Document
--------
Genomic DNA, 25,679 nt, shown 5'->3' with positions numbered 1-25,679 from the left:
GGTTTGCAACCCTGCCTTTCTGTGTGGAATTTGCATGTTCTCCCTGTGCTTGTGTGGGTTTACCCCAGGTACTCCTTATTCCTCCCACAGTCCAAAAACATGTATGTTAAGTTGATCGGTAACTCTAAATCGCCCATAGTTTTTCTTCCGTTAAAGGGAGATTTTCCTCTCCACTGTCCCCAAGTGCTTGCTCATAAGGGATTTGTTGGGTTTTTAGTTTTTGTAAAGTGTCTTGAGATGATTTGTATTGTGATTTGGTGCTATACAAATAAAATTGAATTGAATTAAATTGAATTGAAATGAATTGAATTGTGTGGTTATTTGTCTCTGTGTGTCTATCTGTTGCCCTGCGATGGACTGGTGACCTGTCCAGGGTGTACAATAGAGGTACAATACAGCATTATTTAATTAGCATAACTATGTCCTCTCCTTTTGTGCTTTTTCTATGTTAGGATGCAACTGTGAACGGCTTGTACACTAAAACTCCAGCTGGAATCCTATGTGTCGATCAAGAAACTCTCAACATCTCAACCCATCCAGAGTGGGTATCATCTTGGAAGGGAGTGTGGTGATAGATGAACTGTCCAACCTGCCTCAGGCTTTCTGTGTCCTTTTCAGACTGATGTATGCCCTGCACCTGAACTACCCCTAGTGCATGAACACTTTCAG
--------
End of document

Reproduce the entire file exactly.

Genomic DNA, 25,679 nt, shown 5'->3' with positions numbered 1-25,679 from the left:
GGTTTGCAACCCTGCCTTTCTGTGTGGAATTTGCATGTTCTCCCTGTGCTTGTGTGGGTTTACCCCAGGTACTCCTTATTCCTCCCACAGTCCAAAAACATGTATGTTAAGTTGATCGGTAACTCTAAATCGCCCATAGTTTTTCTTCCGTTAAAGGGAGATTTTCCTCTCCACTGTCCCCAAGTGCTTGCTCATAAGGGATTTGTTGGGTTTTTAGTTTTTGTAAAGTGTCTTGAGATGATTTGTATTGTGATTTGGTGCTATACAAATAAAATTGAATTGAATTAAATTGAATTGAAATGAATTGAATTGTGTGGTTATTTGTCTCTGTGTGTCTATCTGTTGCCCTGCGATGGACTGGTGACCTGTCCAGGGTGTACAATAGAGGTACAATACAGCATTATTTAATTAGCATAACTATGTCCTCTCCTTTTGTGCTTTTTCTATGTTAGGATGCAACTGTGAACGGCTTGTACACTAAAACTCCAGCTGGAATCCTATGTGTCGATCAAGAAACTCTCAACATCTCAACCCATCCAGAGTGGGTATCATCTTGGAAGGGAGTGTGGTGATAGATGAACTGTCCAACCTGCCTCAGGCTTTCTGTGTCCTTTTCAGACTGATGTATGCCCTGCACCTGAACTACCCCTAGTGCATGAACACTTTCAG